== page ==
[T]he Odes of Solomon seem to attest that Judaism could, under some outside influence, give birth to at least one myth of redemption similar to that displayed in the New Testament Christological humans, and yet apparently independent of the New Testament tradition.” Looking to the north, as Sanders did, will remind us of the fact that the people of Judea, and much more so the people of Galilee were influenced by a host of different religious ideas and systems. (p. 261)
But this point leads to a much deeper discussion of Second Temple Jewish mysticism that I am unable to address here.
From the Odes to Christianity
Davies is not arguing that the New Testament authors read the Odes of Solomon or that they consciously wove their concepts into the Gospels and epistles. The point is that the community behind the Odes preceded Christianity and influenced its theology.
Davies argues that it was quite likely that the group Paul persecuted before his conversion was the Odes community. Several factors lead him to this conclusion. One of these is that there is too little time between the death of Jesus and Paul’s conversion (possibly as little as one year but no more than five) for a Jesus church to become established and then spread out from Jerusalem throughout Judea and Galilee and to Damascus and perhaps Arabia while attracting such opposition that it occasioned violent persecution.
It is more likely that the communities Paul was persecuting had been in existence for some years and therefore originated prior to Jesus.
Paul wrote in Galatians that it was recognized he preached the faith that he had once attempted to destroy, and Davies identifies several correspondences between the teachings of Paul and what we read in the Odes. Paul, too, claimed to be filled with signs of the Spirit of God and declared that Christ lived in him, freeing him from his body of flesh.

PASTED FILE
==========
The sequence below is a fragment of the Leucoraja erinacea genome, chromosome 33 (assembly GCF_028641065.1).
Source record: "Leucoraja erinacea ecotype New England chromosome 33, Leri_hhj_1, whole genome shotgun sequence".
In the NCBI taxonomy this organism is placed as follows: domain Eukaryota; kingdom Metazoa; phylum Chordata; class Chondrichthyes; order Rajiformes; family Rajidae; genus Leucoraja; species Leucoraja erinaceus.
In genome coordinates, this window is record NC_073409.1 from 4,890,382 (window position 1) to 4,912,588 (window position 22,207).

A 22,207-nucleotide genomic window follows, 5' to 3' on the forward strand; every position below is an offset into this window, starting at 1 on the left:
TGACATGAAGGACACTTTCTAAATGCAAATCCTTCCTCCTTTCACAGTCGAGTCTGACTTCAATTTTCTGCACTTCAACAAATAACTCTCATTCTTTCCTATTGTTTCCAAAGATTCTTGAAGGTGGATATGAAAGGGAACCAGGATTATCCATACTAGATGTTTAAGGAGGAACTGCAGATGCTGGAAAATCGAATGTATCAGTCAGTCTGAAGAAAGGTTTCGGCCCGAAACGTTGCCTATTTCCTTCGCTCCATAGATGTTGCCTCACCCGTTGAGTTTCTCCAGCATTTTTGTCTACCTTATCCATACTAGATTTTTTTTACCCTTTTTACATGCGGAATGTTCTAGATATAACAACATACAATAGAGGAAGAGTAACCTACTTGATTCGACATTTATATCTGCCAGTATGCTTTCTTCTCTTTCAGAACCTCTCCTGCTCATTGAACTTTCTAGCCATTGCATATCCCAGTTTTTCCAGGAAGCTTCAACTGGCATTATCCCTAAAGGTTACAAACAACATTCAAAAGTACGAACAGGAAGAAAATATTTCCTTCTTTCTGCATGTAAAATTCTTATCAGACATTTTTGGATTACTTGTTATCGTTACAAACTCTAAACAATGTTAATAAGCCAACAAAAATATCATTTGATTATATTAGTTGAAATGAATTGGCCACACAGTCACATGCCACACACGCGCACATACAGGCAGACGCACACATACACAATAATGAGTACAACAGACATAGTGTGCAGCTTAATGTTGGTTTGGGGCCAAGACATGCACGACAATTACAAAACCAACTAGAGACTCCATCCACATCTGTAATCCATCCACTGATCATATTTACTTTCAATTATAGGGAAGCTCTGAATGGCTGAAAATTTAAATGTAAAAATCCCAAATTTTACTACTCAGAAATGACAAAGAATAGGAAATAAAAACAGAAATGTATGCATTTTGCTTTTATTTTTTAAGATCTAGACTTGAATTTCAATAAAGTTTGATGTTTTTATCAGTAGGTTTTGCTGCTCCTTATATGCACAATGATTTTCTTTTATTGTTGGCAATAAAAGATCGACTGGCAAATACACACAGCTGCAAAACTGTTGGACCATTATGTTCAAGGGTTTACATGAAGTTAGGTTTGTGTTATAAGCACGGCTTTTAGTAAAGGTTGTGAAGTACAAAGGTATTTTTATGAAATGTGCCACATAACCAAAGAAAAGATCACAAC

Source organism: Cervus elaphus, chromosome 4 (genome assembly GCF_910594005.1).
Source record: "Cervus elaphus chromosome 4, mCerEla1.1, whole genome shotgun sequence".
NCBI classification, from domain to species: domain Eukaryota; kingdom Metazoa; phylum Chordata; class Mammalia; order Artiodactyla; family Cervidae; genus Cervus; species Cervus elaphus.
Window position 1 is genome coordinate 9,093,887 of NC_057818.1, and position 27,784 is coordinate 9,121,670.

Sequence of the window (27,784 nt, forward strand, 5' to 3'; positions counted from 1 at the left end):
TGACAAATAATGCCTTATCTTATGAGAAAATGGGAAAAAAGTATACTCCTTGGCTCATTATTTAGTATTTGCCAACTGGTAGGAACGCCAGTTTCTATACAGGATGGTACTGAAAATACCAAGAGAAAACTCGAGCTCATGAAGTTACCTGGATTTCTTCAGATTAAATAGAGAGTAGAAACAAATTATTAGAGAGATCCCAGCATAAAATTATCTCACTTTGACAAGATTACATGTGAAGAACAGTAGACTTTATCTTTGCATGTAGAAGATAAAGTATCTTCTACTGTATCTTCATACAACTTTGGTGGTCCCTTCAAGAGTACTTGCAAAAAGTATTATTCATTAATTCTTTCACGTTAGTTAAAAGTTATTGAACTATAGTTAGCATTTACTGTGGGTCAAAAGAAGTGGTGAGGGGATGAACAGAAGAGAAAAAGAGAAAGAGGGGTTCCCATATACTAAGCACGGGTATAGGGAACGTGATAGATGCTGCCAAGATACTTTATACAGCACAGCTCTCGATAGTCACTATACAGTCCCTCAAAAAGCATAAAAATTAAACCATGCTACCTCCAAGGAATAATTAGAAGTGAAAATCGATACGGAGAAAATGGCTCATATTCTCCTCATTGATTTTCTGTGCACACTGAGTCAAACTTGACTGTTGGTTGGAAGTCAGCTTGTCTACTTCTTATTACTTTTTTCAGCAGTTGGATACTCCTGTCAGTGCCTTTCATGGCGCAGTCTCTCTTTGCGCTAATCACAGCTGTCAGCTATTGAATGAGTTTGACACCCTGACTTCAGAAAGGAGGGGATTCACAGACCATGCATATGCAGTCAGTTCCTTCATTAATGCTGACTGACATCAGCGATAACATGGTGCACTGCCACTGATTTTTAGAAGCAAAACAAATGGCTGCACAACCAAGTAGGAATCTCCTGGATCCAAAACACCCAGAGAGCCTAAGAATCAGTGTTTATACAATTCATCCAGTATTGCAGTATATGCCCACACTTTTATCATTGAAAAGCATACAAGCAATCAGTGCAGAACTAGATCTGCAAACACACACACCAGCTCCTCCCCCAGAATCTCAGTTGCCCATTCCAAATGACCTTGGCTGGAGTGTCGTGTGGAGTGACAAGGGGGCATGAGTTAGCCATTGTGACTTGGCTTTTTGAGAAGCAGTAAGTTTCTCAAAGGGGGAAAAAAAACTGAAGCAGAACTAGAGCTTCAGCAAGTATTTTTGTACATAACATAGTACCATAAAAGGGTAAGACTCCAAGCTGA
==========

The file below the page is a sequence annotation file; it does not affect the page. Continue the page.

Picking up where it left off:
The Odes, meanwhile, speak of their members being persecuted. So Paul’s career as a persecutor fits.
I have my own doubts about Davies’ arguments linking Paul to the Odes community. The Odes also speak of the persecutors being killed.
20 And all of the apostates became bold and fled away, and the persecutors were blotted out and became extinct.
5 All my persecutors have died, those who sought after me and who proclaimed about me, because I am alive.
More fundamentally, however, Davies’ argument rests on major unaddressed assumptions about his source texts. As a professor specializing in Old Testament history recently pointed out, the most fundamental step of the historian’s craft is source criticism:
Source criticism. It is the alpha and the omega of an historian’s craft. Then we can put everything else on top of that. . . . [It] has been a must in historical research since the days of Barthold Niebuhr c. 1810.